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How These Co-op Bars Are Reinventing the Idea of a “Public House”

Posted on May 30, 2016 by
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“Have a pint – change the world,” is the motto of the Oregon Public House, a co-operatively owned, non-profit bar in Portland, OR. According to co-founder Ryan Saari, the city has no shortage of non-profit charities, but these organizations expend a large part of their energy on fundraising.

The Oregon Public House was created as a way to fundraise for them:

“When customers purchase their food and/or beverage they have a chance to vote for how our donation should be given from a list of local charities. We’ve simply positioned ourselves to be the ‘fundraising department’ for these charitable organizations, by providing the community with great food and great beer in a warm, inviting environment.”

The bar is managed by a board of directors (all volunteers) and run by paid kitchen staff. All profits after operating expenses are donated to one of several charitable partners, which have included environmental, children’s, and women’s organizations. According to its website, the bar raised $25,000 in its first year:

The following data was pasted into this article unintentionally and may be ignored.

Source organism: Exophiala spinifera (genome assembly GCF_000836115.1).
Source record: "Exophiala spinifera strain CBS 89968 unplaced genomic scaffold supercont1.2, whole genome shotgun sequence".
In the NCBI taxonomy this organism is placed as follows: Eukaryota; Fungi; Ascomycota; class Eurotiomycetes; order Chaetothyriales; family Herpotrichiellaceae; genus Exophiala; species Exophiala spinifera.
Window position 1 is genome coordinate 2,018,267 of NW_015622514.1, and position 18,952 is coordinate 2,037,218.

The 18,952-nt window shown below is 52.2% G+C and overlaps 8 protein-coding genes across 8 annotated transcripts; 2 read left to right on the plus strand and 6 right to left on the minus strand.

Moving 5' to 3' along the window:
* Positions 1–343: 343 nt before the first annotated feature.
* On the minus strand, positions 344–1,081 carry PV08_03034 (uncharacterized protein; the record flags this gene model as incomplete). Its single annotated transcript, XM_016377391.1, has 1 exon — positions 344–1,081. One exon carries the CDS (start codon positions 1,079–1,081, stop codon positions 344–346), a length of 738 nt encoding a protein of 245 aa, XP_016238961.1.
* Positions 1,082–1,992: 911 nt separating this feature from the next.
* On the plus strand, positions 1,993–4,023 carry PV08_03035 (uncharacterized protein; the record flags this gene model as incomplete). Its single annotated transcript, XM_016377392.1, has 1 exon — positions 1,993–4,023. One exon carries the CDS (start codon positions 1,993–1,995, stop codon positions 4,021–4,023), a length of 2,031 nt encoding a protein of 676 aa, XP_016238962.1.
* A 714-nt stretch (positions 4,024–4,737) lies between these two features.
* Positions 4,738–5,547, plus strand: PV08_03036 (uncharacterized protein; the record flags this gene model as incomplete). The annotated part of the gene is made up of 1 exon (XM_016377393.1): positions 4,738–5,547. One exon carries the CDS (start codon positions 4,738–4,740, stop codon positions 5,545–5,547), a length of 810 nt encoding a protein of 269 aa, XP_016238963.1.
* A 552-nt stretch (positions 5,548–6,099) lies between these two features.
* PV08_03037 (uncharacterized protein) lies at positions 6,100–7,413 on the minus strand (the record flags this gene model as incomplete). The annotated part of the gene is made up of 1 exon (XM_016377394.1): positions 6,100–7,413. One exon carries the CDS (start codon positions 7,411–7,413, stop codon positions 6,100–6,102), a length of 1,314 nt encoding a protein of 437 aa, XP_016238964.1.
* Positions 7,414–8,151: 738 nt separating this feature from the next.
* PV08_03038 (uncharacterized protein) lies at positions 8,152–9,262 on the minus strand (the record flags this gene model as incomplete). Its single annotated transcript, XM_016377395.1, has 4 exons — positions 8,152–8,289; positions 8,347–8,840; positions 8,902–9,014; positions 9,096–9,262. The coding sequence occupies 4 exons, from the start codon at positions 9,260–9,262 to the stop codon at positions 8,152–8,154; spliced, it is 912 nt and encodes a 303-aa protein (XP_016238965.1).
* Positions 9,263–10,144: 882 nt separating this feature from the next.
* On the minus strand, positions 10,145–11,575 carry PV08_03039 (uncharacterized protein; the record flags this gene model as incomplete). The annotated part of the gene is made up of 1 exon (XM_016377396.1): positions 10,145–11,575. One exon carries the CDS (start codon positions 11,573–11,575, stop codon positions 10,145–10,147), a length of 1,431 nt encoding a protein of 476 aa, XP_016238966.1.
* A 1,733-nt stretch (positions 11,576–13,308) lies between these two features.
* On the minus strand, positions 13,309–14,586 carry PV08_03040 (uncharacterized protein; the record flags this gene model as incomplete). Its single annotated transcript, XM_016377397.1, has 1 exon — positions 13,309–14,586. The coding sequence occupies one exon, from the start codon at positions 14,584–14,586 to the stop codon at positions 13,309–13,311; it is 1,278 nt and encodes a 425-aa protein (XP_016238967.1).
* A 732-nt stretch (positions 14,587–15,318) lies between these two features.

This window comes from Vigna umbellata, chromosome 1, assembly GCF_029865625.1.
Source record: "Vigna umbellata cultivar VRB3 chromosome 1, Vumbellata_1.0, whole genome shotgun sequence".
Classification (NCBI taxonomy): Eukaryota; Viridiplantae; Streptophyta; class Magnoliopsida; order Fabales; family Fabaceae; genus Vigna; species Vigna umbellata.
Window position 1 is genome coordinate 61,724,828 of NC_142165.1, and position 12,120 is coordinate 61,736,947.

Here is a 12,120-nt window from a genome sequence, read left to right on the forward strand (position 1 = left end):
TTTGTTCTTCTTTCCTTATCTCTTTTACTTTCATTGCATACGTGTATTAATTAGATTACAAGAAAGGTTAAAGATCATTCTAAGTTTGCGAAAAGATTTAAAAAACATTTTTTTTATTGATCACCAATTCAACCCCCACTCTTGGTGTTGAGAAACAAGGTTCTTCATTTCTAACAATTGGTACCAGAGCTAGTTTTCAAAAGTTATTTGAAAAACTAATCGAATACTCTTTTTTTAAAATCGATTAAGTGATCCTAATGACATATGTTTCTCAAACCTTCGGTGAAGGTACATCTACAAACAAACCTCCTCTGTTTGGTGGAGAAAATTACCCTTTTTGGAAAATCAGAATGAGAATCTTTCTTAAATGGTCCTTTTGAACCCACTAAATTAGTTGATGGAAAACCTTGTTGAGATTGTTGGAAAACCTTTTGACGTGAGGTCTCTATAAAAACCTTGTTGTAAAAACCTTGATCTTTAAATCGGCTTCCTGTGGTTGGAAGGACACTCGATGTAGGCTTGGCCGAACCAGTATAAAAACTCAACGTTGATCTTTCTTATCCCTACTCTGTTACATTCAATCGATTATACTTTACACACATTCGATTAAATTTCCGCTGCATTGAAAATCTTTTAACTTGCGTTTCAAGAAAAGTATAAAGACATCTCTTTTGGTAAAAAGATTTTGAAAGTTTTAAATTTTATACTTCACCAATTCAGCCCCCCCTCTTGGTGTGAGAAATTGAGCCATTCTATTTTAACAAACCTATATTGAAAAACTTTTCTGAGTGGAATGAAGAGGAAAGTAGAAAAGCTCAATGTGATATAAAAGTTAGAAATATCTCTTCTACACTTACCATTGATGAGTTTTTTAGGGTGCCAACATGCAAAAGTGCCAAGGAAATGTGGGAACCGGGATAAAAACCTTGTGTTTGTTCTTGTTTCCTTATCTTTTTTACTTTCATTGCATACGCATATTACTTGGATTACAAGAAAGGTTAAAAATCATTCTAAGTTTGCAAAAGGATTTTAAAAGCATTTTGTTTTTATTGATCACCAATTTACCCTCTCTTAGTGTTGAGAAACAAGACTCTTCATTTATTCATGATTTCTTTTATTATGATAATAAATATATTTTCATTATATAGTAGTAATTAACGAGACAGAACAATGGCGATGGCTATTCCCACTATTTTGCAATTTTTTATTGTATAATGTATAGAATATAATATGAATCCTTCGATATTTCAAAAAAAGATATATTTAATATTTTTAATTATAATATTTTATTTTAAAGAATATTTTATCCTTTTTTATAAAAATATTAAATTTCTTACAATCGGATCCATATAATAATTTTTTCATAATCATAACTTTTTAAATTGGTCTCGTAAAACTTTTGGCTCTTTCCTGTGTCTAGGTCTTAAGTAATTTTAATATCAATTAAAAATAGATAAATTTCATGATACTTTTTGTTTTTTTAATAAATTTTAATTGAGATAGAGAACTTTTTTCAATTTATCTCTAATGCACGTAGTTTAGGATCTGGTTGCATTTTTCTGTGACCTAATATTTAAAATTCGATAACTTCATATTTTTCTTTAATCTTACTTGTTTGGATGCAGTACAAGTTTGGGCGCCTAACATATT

“This ground-breaking model for business is literally the first of its kind and we believe this could begin a new wave of business and mission that has the possibility of changing the way we work, spend, and care for our communities.”

Check out this TEDx talk by Ryan Saari, in which he shares the challenges of opening the co-op, including the initial round of fundraising, and what the IRS thought of their plan:

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The Oregon Public House may be one-of-a-kind, but it isn’t the only co-operative bar in the country. The Riverwest Public House in Milwaukee, Wisconsin, has a similar model. Rather than supporting a range of charities, it donates all of its profits to the Riverwest Cooperative Alliance.

riverwest Opened in 2010, the Public House is a spin-off of the Riverwest Co-op, a natural foods grocery store and cafe. The bar is owned co-operatively, with memberships costing $40/year or $200/life. Members get discounts on drinks, a vote at the general assembly, a share of ownership, and other perks.

The bar aims to be not just a drinking establishment, but a hub for community activities, and offers a rotating series of events, ranging from Theatre of the Oppressed to Sex Ed for Adults. Plus, anyone living within 50 meters of the bar is automatically considered a Neighbor Member and eligible to vote on the board.

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From the Black Star in Austin, TX, to the Old Crown and the Ivy House in Britain, the number of co-op pubs is growing. Want to help start a co-operatively owned bar near you? If you think your neighborhood would be right for one, this article offers advice on “turning your local pub into a co-op.”

For more info, check out the TEDx talk above and follow the Oregon Public House and the Riverwest Public House on Facebook for updates.

 


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